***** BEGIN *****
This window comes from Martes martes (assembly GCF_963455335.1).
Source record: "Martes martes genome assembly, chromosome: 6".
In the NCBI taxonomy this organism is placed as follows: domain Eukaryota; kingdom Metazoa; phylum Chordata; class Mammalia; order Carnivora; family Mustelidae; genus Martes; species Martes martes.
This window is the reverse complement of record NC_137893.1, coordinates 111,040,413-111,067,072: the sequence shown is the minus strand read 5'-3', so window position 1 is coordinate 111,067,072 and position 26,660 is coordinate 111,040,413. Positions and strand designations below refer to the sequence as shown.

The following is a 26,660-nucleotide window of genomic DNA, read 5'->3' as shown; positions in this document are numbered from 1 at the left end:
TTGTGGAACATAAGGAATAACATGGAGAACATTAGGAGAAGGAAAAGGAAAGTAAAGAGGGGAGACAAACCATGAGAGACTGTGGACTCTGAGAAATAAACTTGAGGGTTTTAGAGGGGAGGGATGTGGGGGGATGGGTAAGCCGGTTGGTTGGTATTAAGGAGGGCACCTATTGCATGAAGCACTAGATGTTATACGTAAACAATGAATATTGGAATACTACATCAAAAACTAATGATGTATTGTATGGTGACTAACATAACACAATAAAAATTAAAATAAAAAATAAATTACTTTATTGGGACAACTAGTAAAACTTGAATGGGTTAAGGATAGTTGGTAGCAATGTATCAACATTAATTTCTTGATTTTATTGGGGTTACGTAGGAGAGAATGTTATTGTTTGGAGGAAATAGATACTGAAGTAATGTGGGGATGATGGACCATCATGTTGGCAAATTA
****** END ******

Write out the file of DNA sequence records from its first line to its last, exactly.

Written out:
This window comes from Martes martes (assembly GCF_963455335.1).
Source record: "Martes martes genome assembly, chromosome: 6".
In the NCBI taxonomy this organism is placed as follows: domain Eukaryota; kingdom Metazoa; phylum Chordata; class Mammalia; order Carnivora; family Mustelidae; genus Martes; species Martes martes.
This window is the reverse complement of record NC_137893.1, coordinates 111,040,413-111,067,072: the sequence shown is the minus strand read 5'-3', so window position 1 is coordinate 111,067,072 and position 26,660 is coordinate 111,040,413. Positions and strand designations below refer to the sequence as shown.

The following is a 26,660-nucleotide window of genomic DNA, read 5'->3' as shown; positions in this document are numbered from 1 at the left end:
TTGTGGAACATAAGGAATAACATGGAGAACATTAGGAGAAGGAAAAGGAAAGTAAAGAGGGGAGACAAACCATGAGAGACTGTGGACTCTGAGAAATAAACTTGAGGGTTTTAGAGGGGAGGGATGTGGGGGGATGGGTAAGCCGGTTGGTTGGTATTAAGGAGGGCACCTATTGCATGAAGCACTAGATGTTATACGTAAACAATGAATATTGGAATACTACATCAAAAACTAATGATGTATTGTATGGTGACTAACATAACACAATAAAAATTAAAATAAAAAATAAATTACTTTATTGGGACAACTAGTAAAACTTGAATGGGTTAAGGATAGTTGGTAGCAATGTATCAACATTAATTTCTTGATTTTATTGGGGTTACGTAGGAGAGAATGTTATTGTTTGGAGGAAATAGATACTGAAGTAATGTGGGGATGATGGACCATCATGTTGGCAAATTA